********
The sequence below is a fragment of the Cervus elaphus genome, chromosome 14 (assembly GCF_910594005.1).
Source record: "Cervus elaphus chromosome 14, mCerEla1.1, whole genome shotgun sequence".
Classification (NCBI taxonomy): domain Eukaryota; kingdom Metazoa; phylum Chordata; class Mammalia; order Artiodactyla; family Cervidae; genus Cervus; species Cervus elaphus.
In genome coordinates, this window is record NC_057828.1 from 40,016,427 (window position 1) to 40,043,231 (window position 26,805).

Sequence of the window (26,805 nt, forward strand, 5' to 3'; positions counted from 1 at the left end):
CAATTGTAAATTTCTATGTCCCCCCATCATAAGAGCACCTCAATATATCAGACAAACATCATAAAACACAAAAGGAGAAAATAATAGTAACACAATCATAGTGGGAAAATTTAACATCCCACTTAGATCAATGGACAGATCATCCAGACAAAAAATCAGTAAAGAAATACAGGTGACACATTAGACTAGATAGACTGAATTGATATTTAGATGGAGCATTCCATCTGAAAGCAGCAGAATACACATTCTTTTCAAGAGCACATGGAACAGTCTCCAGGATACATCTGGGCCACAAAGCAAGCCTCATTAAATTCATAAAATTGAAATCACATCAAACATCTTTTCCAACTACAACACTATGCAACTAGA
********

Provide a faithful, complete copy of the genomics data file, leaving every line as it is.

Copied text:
The sequence below is a fragment of the Cervus elaphus genome, chromosome 14 (assembly GCF_910594005.1).
Source record: "Cervus elaphus chromosome 14, mCerEla1.1, whole genome shotgun sequence".
Classification (NCBI taxonomy): domain Eukaryota; kingdom Metazoa; phylum Chordata; class Mammalia; order Artiodactyla; family Cervidae; genus Cervus; species Cervus elaphus.
In genome coordinates, this window is record NC_057828.1 from 40,016,427 (window position 1) to 40,043,231 (window position 26,805).

Sequence of the window (26,805 nt, forward strand, 5' to 3'; positions counted from 1 at the left end):
CAATTGTAAATTTCTATGTCCCCCCATCATAAGAGCACCTCAATATATCAGACAAACATCATAAAACACAAAAGGAGAAAATAATAGTAACACAATCATAGTGGGAAAATTTAACATCCCACTTAGATCAATGGACAGATCATCCAGACAAAAAATCAGTAAAGAAATACAGGTGACACATTAGACTAGATAGACTGAATTGATATTTAGATGGAGCATTCCATCTGAAAGCAGCAGAATACACATTCTTTTCAAGAGCACATGGAACAGTCTCCAGGATACATCTGGGCCACAAAGCAAGCCTCATTAAATTCATAAAATTGAAATCACATCAAACATCTTTTCCAACTACAACACTATGCAACTAGA